Friday, December 3, 2010

In Which I Discover a FORBIDDEN Book...

Friends, I have read a book.  Okay.  So, that in and of itself is probably not a real big shocker.  Well, not at all actually.

What I meant to say was that I have just finished reading a book that dragged me kicking and screaming through an emotional wringer.  Never in all my years of reading (admittedly a lot, considering how ancient I am. gasp! 31) has a book so overwhelmed me with such a variety of emotions.

I was frightened.  I was curious.  I was nervous.  I was more than a little sickened.  And, that all happened before I even pressed the 'Confirm Order' button on Amazon.  But then, I screwed up my courage and charged forward.

And, do you know what?  I'm still not so sure whether I'm glad I did.  Wait.  Yeah, I, maybe I'm not. 

Minions, I am severely conflicted because I really don't know what to think, even now as I write this to you.  So, first, I guess I should probably introduce this book that so affected me that I am still reeling from the shock, the sadness, the soul-deep ache that it has forged within me.

The Author: Tabitha Suzuma
The Publisher: Definitions (an imprint of Random House Children's Books) 

First off, I must tell you that this book was recommend to me by Bee over at Dreamcatcher's Lair.  If you don't know her, you must hop over sometime and check her out.

The Summary:
Lochan and Maya are brother and sister, who while children themselves have taken on the arduous task of raising their three younger siblings.  At the ages of 12 and 11 respectively, their father left, abandoning them and their mother to travel halfway around the world and start a new family of his own.  Their mother, bitter from being saddled with five children that she never wanted to begin with, begins a downward spiral, losing herself in booze, barhopping, and shacking up with much younger men.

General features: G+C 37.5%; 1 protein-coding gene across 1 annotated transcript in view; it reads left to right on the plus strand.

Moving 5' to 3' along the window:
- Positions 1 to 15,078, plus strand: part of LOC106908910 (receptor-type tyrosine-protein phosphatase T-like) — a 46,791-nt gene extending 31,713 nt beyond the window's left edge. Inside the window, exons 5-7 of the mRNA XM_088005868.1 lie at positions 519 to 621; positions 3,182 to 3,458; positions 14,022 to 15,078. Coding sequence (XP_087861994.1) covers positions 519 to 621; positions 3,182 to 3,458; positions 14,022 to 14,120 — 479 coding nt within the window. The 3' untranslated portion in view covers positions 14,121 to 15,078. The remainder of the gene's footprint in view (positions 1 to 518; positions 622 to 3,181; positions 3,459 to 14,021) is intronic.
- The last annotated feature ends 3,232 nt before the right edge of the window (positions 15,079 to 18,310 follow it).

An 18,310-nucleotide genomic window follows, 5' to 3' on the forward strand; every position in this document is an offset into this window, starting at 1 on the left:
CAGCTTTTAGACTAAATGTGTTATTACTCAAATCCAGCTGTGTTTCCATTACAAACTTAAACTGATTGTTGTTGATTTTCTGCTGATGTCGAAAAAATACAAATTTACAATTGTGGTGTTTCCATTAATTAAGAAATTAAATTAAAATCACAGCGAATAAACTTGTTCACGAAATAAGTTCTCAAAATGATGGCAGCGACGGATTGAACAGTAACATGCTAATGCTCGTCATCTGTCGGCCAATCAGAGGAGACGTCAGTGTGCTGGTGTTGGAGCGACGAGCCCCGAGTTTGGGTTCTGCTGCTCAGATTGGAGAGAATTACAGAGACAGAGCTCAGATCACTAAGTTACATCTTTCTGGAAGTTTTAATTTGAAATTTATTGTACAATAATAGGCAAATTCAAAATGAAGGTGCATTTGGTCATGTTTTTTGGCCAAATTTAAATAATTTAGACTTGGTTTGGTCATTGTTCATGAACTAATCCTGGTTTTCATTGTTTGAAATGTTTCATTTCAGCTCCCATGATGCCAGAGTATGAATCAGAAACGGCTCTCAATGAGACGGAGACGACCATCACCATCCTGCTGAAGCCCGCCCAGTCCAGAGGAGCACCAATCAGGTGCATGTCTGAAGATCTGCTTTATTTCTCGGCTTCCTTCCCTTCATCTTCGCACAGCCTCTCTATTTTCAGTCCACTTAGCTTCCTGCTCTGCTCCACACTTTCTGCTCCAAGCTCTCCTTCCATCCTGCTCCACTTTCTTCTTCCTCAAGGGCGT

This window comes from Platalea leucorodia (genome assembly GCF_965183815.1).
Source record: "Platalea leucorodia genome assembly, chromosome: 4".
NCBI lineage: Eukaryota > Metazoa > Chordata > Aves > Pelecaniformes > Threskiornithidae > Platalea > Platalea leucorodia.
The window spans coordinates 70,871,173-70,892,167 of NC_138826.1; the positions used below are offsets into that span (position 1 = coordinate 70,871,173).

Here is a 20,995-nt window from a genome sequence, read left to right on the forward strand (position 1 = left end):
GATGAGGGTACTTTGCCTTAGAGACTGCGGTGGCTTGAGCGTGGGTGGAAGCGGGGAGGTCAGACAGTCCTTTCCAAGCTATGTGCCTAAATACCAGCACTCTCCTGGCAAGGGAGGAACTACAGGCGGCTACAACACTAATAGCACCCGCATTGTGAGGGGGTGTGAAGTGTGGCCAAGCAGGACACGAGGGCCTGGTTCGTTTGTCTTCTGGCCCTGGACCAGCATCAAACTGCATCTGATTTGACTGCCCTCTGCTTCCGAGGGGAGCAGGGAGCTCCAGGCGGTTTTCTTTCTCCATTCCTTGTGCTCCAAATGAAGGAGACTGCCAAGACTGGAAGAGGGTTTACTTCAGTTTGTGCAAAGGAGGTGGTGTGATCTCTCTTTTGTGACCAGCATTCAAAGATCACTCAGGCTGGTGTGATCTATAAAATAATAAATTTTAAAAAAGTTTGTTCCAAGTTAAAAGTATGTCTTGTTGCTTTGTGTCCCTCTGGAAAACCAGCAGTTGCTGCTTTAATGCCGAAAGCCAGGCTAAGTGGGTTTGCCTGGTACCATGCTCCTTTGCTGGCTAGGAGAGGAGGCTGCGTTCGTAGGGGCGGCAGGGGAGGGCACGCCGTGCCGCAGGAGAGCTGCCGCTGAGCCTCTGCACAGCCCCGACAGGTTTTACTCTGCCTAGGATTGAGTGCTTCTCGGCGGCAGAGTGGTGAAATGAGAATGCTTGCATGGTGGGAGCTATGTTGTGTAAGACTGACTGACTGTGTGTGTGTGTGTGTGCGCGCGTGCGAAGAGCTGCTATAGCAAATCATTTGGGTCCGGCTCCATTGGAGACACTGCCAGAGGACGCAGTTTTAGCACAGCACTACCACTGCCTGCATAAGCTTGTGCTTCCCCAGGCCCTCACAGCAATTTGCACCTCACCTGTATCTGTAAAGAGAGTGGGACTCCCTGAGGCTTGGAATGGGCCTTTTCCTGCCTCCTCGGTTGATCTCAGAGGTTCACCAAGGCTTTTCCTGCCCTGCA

Our story begins when Lochie and Maya are 17 and 16.  In the years since their father's abandonment, they have stepped up, taking up the roles of mother and father to their sister and two brothers, all the while working hard to keep their own grades up.  Their lives are ruled by caring for the children and maintaining the thin facade of a normal functioning family for the outside world. 

Soon, their affections for each other morph into more than just that of the bond a brother and sister share.  And, they realize that they love each other in a way that is--in the eyes of society--appalling, wrong, sickening, and illegal.

My take:
While reading this book, I vacillated between being sickened, shocked, and outraged to aching for these children and the trials that they faced, their loss of everything: their parents, their shot at a normal life, their childhood, their innocence. From the beginning, it was obvious to me that Lochan and Maya cared for each other greatly and depended on each other for more than for just the emotional support needed to keep their family together.

And, even when their physical love for one another became readily apparent (not until close to halfway through the book), I didn't know whether to root for them to be together or wish that one or both of them would come to their senses.  Really, I still don't.  There were times in this story where I found myself conveniently forgetting that they were brother and sister, and other times, I was distinctly uncomfortable with some very (at least in my mind...especially for YA) explicit sexual encounters.

Then, there was the ending.  GUH.  That's all I can say.  That's all I will say.  I don't want to spoil it for anyone who should be fearless enough to read this book.

All in all, friends, I'd have to say that the books I always highly recommend are the ones that resonate with me long after the last sentence was read.  FORBIDDEN will stay with me, that is for damned sure.  But, I'm still not certain how to feel about it.  It's left me with a hole in my gut, a piece of me cut out and left, bloody and wasted, resting between the pages.  I can't say whether that's a good thing or a bad thing, but it's my thing.  And, I won't be telling you that you must read this book.  It's just too startling, especially the reactions it evokes within its reader.

Have you ever had that happen with a book, friends?  Please tell me I'm not the only one, here.  Please?